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An ELK Stack Tutorial

NovelVista

NovelVista

Last updated 27/07/2021


An ELK Stack Tutorial

The ELK stack is an acronym used to describe a stack that comprises of three popular open-source projects: Elasticsearch, Logstash, and Kibana. Often referred to as Elasticsearch, the ELK stack gives you the ability to aggregate logs from all your systems and applications, analyze these logs, and create visualizations for application and infrastructure monitoring, faster troubleshooting, security analytics, and more.

E = Elasticsearch                          
Elasticsearch is an open-source, RESTful, distributed search and analytics engine built on Apache Lucene. Support for various languages, high performance, and schema-free JSON documents makes Elasticsearch an ideal choice for various log analytics and search use cases. 

L = Logstash
Logstash is an open-source data ingestion tool that allows you to collect data from a variety of sources, transform it, and send it to your desired destination. With pre-built filters and support for over 200 plugins, Logstash allows users to easily ingest data regardless of the data source or type. 

K = Kibana
Kibana is an open-source data visualization and exploration tool for reviewing logs and events. Kibana offers easy-to-use, interactive charts, pre-built aggregations and filters, and geospatial support and making it the preferred choice for visualizing data stored in Elasticsearch. 

Why is the ELK stack so popular?

The ELK Stack is popular because it fulfills a need in the log analytics space. As more and more of your IT infrastructure move to public clouds, you need log management and analytics solution to monitor this infrastructure as well as process any server logs, application logs, and clickstreams. The ELK stack provides a simple yet robust log analysis solution for your developers and DevOps engineers to gain valuable insights on failure diagnosis, application performance, and infrastructure monitoring – at a fraction of the price.

Elasticsearch

Elasticsearch is an open-source, RESTful, distributed search and analytics engine built on Apache Lucene. Since its release in 2010, Elasticsearch has quickly become the most popular search engine, and is commonly used for log analytics, full-text search, security intelligence, business analytics, and operational intelligence use cases.

How does Elasticsearch work?

You can send data in the form of JSON documents to Elasticsearch using the API or ingestion tools such as Logstash and Amazon Kinesis Firehose. Elasticsearch automatically stores the original document and adds a searchable reference to the document in the cluster’s index. You can then search and retrieve the document using the Elasticsearch API. You can also use Kibana, an open-source visualization tool, with Elasticsearch to visualize your data and build interactive dashboards.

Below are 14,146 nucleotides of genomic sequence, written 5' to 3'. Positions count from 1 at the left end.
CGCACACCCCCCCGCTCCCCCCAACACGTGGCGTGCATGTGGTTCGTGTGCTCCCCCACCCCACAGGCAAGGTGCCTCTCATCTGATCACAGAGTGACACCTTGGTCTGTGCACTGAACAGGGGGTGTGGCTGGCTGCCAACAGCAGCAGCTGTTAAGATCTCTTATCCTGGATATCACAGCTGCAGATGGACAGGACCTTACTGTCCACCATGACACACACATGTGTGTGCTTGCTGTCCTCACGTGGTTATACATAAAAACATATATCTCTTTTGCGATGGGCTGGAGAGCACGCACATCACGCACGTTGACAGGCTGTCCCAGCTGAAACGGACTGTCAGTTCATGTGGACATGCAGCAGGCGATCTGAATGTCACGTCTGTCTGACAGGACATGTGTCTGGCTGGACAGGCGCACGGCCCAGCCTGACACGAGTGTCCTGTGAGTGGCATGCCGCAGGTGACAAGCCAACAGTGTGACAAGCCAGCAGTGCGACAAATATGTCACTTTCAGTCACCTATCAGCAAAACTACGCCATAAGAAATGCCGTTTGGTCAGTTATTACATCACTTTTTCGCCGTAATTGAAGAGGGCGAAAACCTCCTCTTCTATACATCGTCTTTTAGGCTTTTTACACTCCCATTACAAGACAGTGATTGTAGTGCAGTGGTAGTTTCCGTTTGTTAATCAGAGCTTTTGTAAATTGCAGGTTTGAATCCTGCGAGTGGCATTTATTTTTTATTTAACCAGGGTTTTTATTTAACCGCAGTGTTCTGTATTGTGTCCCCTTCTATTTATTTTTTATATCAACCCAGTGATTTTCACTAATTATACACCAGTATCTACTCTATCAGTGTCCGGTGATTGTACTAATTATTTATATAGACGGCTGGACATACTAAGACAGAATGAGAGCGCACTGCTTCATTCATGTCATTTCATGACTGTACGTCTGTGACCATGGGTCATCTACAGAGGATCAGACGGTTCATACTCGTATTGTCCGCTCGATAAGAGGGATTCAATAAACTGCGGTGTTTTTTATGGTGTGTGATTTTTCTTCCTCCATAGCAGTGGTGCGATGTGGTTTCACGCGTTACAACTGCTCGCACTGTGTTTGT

Is Elasticsearch free?

Yes, Elasticsearch is a free, open source software. You can run Elasticsearch on-premises, on Amazon EC2, or on Amazon Elasticsearch Service. With on-premises or Amazon EC2 deployments, you are responsible for installing Elasticsearch and other necessary software, provisioning infrastructure, and managing the cluster. Amazon Elasticsearch Service, on the other hand, is a fully managed service, so you don’t have to worry about time-consuming cluster management tasks such as hardware provisioning, software patching, failure recovery, backups, and monitoring.

Elasticsearch benefits

FAST TIME-TO-VALUE

Elasticsearch offers simple REST-based APIs, a simple HTTP interface, and uses schema-free JSON documents, making it easy to get started and quickly build applications for a variety of use-cases.

HIGH PERFORMANCE

The distributed nature of Elasticsearch enables it to process large volumes of data in parallel, quickly finding the best matches for your queries.

COMPLIMENTARY TOOLING AND PLUGINS

Elasticsearch comes integrated with Kibana, a popular visualization and reporting tool. It also offers integration with Beats and Logstash, while enabling you to easily transform source data and load it into your Elasticsearch cluster. You can also use a number of open-source Elasticsearch plugins such as language analyzers and suggesters to add rich functionality to your applications.

NEAR REAL-TIME OPERATIONS